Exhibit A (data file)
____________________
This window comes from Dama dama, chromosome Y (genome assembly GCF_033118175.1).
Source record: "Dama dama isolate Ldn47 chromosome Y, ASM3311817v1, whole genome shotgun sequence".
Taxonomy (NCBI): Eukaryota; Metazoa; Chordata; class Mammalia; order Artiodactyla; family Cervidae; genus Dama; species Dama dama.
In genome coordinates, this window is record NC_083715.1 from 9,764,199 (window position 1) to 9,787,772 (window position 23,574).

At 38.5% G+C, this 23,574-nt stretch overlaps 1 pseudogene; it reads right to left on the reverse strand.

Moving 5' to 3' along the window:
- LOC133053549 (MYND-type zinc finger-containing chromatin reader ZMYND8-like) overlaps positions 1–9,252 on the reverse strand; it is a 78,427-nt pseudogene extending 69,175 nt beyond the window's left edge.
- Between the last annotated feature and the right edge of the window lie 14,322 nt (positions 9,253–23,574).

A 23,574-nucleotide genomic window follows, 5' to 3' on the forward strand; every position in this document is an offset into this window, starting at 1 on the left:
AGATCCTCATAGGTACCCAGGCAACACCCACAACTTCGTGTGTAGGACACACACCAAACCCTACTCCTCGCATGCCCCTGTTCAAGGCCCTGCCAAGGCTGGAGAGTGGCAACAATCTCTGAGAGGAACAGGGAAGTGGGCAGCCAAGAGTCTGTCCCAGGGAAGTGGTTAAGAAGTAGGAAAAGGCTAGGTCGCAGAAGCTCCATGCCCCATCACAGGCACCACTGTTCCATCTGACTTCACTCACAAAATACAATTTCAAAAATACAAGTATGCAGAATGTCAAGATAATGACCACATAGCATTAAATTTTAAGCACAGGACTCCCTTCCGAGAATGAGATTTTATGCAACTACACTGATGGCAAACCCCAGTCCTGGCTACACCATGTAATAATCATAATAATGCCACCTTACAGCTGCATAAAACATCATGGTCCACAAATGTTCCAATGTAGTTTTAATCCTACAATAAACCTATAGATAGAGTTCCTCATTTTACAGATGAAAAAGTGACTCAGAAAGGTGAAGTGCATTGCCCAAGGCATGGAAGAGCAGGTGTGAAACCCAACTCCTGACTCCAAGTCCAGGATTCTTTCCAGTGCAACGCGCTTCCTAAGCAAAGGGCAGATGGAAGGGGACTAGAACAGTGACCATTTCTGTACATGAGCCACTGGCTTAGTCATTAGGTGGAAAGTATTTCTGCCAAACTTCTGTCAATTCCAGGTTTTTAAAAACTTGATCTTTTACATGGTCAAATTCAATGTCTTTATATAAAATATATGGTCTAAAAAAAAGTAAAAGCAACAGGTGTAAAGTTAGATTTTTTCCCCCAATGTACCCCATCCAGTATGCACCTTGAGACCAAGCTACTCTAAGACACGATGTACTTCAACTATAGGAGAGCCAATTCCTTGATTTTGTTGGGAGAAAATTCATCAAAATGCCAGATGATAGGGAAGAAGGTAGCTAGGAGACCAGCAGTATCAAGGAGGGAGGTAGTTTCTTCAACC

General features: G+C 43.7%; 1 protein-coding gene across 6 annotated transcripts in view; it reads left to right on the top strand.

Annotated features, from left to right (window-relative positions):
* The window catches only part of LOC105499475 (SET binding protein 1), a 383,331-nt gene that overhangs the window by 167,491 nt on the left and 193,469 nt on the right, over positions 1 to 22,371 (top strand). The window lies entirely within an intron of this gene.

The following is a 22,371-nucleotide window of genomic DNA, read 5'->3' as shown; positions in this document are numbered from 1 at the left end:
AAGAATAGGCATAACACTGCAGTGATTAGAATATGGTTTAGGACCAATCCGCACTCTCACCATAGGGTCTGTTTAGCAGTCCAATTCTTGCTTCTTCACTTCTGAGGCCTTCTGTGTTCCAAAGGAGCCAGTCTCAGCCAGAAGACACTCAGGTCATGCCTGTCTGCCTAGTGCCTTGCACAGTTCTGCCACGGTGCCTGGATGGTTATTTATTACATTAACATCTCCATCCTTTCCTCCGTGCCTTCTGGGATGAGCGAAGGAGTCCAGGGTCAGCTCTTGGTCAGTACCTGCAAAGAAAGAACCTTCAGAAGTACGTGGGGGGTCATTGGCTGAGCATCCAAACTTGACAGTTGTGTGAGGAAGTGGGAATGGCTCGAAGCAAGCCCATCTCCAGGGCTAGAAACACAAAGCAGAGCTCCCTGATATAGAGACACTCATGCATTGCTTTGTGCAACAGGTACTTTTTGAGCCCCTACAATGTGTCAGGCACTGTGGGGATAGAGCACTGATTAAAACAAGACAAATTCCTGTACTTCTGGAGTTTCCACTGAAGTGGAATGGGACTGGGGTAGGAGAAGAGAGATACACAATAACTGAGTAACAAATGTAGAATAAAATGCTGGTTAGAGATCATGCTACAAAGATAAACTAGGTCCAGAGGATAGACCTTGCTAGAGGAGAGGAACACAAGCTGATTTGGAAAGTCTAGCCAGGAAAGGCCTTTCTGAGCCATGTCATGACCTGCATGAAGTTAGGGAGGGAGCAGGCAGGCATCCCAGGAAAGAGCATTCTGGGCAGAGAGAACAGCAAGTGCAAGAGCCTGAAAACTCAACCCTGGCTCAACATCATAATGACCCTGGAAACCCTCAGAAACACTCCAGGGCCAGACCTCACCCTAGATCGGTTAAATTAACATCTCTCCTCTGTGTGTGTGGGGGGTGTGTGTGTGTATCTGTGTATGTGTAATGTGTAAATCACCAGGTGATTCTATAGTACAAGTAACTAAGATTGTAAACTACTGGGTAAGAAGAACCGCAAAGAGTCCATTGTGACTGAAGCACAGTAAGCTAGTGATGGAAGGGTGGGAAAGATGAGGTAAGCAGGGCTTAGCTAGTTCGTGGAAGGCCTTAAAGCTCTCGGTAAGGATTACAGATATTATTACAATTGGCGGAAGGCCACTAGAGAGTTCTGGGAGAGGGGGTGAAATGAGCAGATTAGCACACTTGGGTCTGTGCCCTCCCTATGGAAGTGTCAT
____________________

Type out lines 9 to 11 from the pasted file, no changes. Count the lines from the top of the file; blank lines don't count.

A 23,574-nucleotide genomic window follows, 5' to 3' on the forward strand; every position in this document is an offset into this window, starting at 1 on the left:
AGATCCTCATAGGTACCCAGGCAACACCCACAACTTCGTGTGTAGGACACACACCAAACCCTACTCCTCGCATGCCCCTGTTCAAGGCCCTGCCAAGGCTGGAGAGTGGCAACAATCTCTGAGAGGAACAGGGAAGTGGGCAGCCAAGAGTCTGTCCCAGGGAAGTGGTTAAGAAGTAGGAAAAGGCTAGGTCGCAGAAGCTCCATGCCCCATCACAGGCACCACTGTTCCATCTGACTTCACTCACAAAATACAATTTCAAAAATACAAGTATGCAGAATGTCAAGATAATGACCACATAGCATTAAATTTTAAGCACAGGACTCCCTTCCGAGAATGAGATTTTATGCAACTACACTGATGGCAAACCCCAGTCCTGGCTACACCATGTAATAATCATAATAATGCCACCTTACAGCTGCATAAAACATCATGGTCCACAAATGTTCCAATGTAGTTTTAATCCTACAATAAACCTATAGATAGAGTTCCTCATTTTACAGATGAAAAAGTGACTCAGAAAGGTGAAGTGCATTGCCCAAGGCATGGAAGAGCAGGTGTGAAACCCAACTCCTGACTCCAAGTCCAGGATTCTTTCCAGTGCAACGCGCTTCCTAAGCAAAGGGCAGATGGAAGGGGACTAGAACAGTGACCATTTCTGTACATGAGCCACTGGCTTAGTCATTAGGTGGAAAGTATTTCTGCCAAACTTCTGTCAATTCCAGGTTTTTAAAAACTTGATCTTTTACATGGTCAAATTCAATGTCTTTATATAAAATATATGGTCTAAAAAAAAGTAAAAGCAACAGGTGTAAAGTTAGATTTTTTCCCCCAATGTACCCCATCCAGTATGCACCTTGAGACCAAGCTACTCTAAGACACGATGTACTTCAACTATAGGAGAGCCAATTCCTTGATTTTGTTGGGAGAAAATTCATCAAAATGCCAGATGATAGGGAAGAAGGTAGCTAGGAGACCAGCAGTATCAAGGAGGGAGGTAGTTTCTTCAACC

General features: G+C 43.7%; 1 protein-coding gene across 6 annotated transcripts in view; it reads left to right on the top strand.